The FedEx Freight truck driver scrambled from the passenger door of his damaged cab; a burning pickup truck was lodged against his driver's door, blocking an easy exit. To make matters worse, his twin trailers contained hazardous materials that would contribute to the spread of a toxic fire.
Douglas Crawford of Ashford, Ala., a driver for Saia Motor Freight Lines Inc., was named the 23rd Goodyear North America Highway Hero. Crawford helped save the life of one of his own when a Roadway 18-wheeler collided with Herman Langford's Sexton Farms Trucking tractor-trailer. Both tractors exploded into flames. Dodging out-of-control cars trying to avoid the accident, Crawford immediately parked on the highway shoulder and ran across the median and was able to pull Langford out of the burning truck.
A Texas truck driver – called a “mountain of a man” by the family whose lives he saved – was named Thursday night as the 22nd Goodyear North American Highway Hero.
Rick Dent – a 6-foot, 300-pound, Diana, Texas, driver for Groendyke Transport Inc. – was credited with coming to the aid of Bob Strickland and his small children, Megan and Paul, when Strickland's car swerved to miss a deer and landed in a water-filled ditch.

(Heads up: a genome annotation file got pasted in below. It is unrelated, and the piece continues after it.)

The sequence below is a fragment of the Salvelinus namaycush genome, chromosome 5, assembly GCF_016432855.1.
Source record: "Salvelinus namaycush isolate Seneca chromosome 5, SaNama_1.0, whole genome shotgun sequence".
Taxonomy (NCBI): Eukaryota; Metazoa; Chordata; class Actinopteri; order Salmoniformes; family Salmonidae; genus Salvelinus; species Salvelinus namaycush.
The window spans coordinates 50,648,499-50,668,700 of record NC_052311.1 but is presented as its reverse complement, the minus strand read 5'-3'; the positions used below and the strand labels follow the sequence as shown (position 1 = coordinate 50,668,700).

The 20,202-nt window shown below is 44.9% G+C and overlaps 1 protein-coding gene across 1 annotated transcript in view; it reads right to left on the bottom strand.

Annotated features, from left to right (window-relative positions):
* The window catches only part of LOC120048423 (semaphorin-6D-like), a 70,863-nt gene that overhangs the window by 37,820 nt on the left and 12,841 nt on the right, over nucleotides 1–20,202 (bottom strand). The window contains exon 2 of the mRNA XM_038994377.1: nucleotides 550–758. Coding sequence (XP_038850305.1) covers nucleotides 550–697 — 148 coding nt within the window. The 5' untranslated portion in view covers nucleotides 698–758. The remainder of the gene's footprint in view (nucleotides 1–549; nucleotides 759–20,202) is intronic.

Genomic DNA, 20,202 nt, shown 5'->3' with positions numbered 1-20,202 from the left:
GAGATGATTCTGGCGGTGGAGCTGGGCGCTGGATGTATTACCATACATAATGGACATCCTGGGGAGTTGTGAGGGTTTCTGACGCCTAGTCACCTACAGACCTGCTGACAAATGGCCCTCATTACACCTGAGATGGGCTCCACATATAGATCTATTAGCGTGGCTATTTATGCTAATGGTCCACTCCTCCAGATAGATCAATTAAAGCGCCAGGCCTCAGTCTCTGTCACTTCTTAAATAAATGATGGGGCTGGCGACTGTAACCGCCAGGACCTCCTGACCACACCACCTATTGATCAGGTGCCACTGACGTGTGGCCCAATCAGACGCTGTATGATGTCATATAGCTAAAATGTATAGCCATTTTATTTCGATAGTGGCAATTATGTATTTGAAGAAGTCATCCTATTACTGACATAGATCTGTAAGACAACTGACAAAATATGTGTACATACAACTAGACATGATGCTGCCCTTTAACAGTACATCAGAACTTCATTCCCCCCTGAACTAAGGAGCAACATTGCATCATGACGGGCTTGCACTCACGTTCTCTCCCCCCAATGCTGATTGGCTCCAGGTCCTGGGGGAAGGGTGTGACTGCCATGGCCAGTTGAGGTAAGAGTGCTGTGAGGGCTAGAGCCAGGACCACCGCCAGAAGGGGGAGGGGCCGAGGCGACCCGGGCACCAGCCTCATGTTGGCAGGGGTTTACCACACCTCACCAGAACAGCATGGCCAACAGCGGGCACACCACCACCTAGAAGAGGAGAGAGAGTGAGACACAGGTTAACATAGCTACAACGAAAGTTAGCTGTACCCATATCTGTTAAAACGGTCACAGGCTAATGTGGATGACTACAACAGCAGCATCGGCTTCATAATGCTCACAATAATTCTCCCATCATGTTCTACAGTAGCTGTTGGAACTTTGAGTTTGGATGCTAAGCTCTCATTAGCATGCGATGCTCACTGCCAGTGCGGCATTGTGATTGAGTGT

The 21st annual Goodyear North America Highway Hero was a Virginia truck driver who saved the life of an individual deliberately set on fire, then helped police locate and arrest the person charged with the hideous crime. Harris, a driver with Schneider since October 2002, was also recognized by his employer with Schneider's Presidential Citation Award.
Charles Ingram, a six- year veteran driver for FedEx Ground was the 2002 North American Highway Hero. On Oct. 28, 2002, Ingram was driving his 18-wheeler in the metro Atlanta area when he came upon an accident with a car on fire. There were two passengers trapped in the burning vehicle, and no bystanders were attempting to fight the flames and rescue the pair. Ingram grabbed a hammer and rushed forward. He broke out the passenger-side rear window and pulled the passenger out of the vehicle. He then broke the driver's window, and pulled free the unconscious driver.